area code relief in timely fashion, and (3) the explicit
assignment of numbering authority to the FCC and its appointed
North American Numbering Plan Administrator (NANPA).    
A.   The FCC's Opinion is contrary to the public interest as it
causes the imposition of new area codes prior to actual need,
thus burdening customers with unnecessary costs and confusion.

           On November 6, 1998, NANPA officially declared New
Hampshire's 603 area code in "extraordinary jeopardy."  As a
result, New Hampshire NXXs are now being rationed at a rate of 3
per month in order to insure the area code is not exhausted
before a new area code can be introduced, which is projected for
the fourth quarter of 2000.   If the NHPUC had been authorized to
impose conservation measures which could delay jeopardy, New
Hampshire might never have needed to plan for a new area code. 
Certainly the exhaustion of area code 603 would be delayed by
some years, during which time technology may very well obviate
the need for new area codes.  The NHPUC suggests that its close
understanding of state conditions will enable better allocation
of whatever new numbering resource may be developed.  In light of
the experience with new area codes of our sister state
Massachusetts, recounted in its Motion for Reconsideration filed
October 27, 1998, the NHPUC sees a need for state conservation
           State commissions are in the best position to develop
NXX conservation measures to implement in order to extend the
longevity of an area code.  State commissions, as recognized by
the FCC at  9 and 21 of the Opinion, have a unique
understanding and familiarity with local circumstances, being
much closer to particular in-state needs and concerns.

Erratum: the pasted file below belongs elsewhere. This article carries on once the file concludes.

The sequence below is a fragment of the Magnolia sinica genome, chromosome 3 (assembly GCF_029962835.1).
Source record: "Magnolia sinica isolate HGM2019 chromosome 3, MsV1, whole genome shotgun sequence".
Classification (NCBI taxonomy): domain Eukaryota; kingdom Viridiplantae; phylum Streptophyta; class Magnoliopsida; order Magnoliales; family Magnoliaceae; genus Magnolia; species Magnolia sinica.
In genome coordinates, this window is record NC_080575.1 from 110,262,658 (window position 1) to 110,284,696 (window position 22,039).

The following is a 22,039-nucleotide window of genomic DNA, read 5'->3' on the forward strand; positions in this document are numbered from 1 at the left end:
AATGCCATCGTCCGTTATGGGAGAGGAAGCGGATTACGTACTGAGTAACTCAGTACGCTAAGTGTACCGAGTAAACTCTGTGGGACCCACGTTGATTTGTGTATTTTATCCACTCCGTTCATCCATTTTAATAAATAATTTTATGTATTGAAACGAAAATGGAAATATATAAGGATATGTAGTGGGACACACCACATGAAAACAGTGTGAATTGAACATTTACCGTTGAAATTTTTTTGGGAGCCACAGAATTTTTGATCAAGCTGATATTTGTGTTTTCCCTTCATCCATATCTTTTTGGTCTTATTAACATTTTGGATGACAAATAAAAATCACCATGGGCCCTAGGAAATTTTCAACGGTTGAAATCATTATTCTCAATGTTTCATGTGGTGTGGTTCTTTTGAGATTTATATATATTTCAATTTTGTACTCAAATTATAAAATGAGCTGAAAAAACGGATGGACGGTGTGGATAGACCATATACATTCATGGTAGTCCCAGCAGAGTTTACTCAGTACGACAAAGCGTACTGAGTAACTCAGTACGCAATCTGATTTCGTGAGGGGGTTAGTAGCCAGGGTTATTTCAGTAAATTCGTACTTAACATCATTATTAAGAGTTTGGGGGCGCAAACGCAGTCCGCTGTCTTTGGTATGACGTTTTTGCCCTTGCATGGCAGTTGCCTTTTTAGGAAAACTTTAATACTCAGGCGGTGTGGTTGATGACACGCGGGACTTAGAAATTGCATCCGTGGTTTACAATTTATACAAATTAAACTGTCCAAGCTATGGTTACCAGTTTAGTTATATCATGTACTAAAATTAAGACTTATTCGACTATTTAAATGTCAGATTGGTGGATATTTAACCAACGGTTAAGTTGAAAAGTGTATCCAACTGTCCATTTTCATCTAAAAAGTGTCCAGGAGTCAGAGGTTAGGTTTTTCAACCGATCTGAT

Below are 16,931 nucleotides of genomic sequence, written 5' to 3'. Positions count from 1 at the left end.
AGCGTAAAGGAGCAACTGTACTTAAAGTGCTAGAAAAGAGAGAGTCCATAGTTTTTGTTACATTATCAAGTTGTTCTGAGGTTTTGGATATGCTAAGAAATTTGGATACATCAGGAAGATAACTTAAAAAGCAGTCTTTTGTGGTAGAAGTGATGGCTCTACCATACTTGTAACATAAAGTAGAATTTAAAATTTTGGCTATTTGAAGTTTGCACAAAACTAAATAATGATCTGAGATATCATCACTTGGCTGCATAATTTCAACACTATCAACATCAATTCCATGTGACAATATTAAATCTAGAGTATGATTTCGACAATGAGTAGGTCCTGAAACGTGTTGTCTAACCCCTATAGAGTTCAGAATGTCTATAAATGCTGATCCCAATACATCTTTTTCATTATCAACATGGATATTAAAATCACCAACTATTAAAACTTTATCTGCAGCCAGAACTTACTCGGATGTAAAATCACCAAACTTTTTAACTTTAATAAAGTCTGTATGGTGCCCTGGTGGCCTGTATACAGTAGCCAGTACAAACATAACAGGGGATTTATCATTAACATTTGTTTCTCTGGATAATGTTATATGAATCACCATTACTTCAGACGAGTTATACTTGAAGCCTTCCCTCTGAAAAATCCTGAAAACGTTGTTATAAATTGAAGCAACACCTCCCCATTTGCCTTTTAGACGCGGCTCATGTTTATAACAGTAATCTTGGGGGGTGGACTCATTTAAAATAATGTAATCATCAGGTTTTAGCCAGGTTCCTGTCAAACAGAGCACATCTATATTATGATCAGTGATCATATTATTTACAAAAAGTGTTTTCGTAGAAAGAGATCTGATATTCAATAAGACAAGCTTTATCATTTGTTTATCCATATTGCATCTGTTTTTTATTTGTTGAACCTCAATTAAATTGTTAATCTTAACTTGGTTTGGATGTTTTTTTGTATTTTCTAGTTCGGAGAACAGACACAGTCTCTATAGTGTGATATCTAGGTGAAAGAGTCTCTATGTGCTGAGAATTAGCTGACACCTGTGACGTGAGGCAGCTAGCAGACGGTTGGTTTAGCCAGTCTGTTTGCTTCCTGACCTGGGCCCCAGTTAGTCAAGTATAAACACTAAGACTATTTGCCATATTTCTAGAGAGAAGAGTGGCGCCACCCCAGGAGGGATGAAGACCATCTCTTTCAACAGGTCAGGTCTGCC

The circumstances in New Hampshire provide a cogent
example of why it is important for the FCC to authorize state
commissions to implement conservations measures early.  In New
Hampshire, despite the NANPA's declaration of extraordinary
jeopardy, enough numbers exist to avoid area code exhaust.  New
Hampshire has fewer than 750,000 active wirelines in service and
fewer than 1.2 million citizens.  As the FCC is aware, a single
area code like New Hampshire's 603 contains approximately
7,600,000 usable telephone numbers.  Each NXX within an area code
contains 10,000 telephone numbers.   The problem is that NXXs are
assigned in full 10,000 number blocks.  As a result of current
practices, there may be as many as 1.5 to 3 million unused
numbers in the 603 area code.  Furthermore, assigned NXXs may
contain at least as many unused numbers because competitive
providers obtain NXXs in multiple if not all New Hampshire
exchanges and serve far fewer customers.  Bell Atlantic, the
Regional Bell Operating Company, serves many customers but
provides multiple NXXs per community.  Thus, a large quantity of
unused numbers within untainted number blocks exists for use in
number conservation efforts and when number pooling becomes